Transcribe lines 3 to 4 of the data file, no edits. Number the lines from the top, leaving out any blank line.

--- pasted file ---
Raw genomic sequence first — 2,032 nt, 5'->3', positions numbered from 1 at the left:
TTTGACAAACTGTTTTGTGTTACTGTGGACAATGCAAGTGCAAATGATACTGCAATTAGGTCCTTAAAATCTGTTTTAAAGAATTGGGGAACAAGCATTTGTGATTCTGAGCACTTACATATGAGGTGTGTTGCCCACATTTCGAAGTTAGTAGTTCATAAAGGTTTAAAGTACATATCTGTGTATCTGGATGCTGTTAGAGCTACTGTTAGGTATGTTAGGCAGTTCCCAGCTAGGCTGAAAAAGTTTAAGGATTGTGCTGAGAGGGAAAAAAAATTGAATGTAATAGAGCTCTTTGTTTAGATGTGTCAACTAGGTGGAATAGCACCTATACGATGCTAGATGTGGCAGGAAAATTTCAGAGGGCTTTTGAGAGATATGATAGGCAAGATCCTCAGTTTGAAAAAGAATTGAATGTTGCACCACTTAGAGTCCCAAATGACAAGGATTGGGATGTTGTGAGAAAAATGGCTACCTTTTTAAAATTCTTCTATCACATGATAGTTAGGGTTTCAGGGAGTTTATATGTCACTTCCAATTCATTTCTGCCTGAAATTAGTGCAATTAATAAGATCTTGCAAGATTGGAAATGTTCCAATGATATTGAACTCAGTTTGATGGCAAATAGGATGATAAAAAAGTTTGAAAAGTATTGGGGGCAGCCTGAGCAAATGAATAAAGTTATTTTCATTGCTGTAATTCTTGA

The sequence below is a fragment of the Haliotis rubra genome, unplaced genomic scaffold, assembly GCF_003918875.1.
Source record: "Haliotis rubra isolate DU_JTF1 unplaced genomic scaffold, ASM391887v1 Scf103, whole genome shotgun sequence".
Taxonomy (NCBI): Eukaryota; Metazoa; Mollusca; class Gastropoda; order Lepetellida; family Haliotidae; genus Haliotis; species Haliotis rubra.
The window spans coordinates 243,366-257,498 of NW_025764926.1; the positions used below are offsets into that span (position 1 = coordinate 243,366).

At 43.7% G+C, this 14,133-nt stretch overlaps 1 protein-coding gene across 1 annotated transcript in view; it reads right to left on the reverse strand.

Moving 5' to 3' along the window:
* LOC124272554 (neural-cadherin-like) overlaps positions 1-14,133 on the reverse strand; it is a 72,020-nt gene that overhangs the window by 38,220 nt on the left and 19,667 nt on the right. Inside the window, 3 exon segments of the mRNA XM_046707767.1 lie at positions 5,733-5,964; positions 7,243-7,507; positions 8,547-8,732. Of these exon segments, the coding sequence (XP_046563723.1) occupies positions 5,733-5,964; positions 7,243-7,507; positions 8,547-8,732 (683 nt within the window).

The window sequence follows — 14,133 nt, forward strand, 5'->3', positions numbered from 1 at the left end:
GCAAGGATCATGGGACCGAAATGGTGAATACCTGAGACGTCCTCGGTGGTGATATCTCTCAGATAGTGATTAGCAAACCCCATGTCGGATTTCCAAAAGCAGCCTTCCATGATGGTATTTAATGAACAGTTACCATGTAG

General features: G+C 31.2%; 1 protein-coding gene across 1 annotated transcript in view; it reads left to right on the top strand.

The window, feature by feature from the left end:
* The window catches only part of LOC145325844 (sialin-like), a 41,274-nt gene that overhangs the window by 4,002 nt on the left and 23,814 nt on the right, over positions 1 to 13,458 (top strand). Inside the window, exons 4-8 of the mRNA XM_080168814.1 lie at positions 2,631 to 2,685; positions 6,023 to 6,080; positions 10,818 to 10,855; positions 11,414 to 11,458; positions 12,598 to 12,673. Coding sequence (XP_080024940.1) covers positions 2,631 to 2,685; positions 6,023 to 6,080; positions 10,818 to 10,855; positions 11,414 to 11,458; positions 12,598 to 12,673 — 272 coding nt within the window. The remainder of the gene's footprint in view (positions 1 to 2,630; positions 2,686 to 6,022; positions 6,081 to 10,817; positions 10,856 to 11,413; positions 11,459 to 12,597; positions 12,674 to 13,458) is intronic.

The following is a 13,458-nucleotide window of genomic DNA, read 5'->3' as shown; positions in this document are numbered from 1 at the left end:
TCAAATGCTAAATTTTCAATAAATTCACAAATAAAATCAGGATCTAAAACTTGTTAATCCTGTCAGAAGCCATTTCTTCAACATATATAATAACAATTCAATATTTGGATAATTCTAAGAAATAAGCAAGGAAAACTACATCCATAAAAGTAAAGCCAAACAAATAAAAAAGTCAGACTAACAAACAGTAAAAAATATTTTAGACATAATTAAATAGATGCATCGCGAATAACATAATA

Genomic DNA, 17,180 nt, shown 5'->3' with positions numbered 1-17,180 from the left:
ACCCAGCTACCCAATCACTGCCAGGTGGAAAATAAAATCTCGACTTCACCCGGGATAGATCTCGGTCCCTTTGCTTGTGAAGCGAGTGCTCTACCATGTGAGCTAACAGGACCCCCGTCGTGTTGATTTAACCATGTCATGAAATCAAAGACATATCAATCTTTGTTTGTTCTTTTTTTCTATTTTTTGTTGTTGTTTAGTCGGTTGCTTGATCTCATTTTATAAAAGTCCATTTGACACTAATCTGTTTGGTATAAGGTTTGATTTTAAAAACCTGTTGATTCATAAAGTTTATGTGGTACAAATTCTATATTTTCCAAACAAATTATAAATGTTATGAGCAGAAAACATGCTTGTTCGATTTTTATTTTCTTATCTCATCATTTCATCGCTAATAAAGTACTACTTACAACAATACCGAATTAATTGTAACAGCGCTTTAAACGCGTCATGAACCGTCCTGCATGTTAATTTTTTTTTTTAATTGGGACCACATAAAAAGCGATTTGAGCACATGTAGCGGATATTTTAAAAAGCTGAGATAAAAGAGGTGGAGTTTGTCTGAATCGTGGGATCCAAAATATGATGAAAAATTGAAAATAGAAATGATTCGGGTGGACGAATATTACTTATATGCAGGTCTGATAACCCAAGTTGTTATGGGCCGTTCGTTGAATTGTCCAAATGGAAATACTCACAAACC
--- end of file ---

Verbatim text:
The sequence below is a fragment of the Haliotis rubra genome, unplaced genomic scaffold, assembly GCF_003918875.1.
Source record: "Haliotis rubra isolate DU_JTF1 unplaced genomic scaffold, ASM391887v1 Scf103, whole genome shotgun sequence".